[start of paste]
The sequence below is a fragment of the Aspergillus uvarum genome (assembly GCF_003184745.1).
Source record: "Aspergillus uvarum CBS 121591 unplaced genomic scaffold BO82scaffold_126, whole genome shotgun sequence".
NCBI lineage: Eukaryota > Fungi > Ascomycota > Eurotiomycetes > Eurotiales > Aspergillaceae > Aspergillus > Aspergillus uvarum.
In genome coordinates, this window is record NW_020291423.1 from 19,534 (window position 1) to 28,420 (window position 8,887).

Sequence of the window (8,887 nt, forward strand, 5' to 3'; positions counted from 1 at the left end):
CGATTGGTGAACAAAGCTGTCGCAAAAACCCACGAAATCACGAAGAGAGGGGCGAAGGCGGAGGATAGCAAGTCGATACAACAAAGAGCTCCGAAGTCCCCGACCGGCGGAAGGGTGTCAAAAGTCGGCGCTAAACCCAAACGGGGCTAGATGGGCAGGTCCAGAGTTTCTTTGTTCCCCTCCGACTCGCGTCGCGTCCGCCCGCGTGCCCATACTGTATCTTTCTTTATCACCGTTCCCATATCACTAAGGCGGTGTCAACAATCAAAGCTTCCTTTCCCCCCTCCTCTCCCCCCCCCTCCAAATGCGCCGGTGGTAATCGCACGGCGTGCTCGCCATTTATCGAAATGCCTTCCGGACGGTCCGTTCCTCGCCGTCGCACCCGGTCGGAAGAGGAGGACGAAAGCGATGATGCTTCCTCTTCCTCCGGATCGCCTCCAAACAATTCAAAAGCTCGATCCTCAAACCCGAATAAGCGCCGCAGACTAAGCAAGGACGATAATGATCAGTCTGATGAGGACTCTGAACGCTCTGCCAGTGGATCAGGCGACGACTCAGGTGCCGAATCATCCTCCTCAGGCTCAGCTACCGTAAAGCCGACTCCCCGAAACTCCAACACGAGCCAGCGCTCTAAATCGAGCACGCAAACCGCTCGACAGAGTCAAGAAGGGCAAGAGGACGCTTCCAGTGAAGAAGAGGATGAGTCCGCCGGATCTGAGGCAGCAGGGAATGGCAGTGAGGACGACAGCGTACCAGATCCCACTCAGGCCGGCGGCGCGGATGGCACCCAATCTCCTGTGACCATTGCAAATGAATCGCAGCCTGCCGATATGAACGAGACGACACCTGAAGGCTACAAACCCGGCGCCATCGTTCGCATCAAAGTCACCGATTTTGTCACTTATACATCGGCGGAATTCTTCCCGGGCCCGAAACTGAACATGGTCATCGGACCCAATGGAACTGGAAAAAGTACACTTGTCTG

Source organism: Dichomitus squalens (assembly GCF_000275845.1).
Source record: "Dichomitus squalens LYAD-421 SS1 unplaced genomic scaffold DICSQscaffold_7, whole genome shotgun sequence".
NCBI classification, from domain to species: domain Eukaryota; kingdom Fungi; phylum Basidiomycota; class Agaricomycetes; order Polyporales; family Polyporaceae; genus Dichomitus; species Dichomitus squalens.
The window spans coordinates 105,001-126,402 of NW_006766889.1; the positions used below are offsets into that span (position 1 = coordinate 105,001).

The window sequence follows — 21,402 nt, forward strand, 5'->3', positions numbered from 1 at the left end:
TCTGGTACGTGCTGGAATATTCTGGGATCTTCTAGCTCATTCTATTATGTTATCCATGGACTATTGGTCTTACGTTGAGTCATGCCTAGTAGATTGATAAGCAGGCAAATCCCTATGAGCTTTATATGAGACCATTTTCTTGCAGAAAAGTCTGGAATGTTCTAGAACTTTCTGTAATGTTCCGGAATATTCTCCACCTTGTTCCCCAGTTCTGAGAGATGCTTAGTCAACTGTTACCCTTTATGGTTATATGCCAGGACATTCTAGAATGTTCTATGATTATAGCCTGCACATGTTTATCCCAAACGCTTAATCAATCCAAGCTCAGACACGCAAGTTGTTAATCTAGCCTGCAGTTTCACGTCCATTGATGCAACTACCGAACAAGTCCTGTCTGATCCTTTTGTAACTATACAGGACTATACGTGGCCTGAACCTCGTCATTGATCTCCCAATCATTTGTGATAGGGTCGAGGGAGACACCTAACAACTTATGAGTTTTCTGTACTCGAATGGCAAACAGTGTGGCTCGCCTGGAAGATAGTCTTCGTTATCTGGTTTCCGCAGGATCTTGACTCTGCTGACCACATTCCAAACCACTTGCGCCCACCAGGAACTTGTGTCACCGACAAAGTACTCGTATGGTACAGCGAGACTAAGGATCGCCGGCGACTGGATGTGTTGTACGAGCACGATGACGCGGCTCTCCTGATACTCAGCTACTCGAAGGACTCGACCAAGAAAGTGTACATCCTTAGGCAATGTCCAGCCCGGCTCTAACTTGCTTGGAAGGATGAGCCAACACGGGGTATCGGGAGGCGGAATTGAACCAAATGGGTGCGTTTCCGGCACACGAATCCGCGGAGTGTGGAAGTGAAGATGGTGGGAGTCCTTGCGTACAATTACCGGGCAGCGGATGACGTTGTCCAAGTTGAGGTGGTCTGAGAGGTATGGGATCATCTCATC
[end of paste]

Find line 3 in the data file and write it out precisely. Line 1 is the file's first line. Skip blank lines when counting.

NCBI lineage: Eukaryota > Fungi > Ascomycota > Eurotiomycetes > Eurotiales > Aspergillaceae > Aspergillus > Aspergillus uvarum.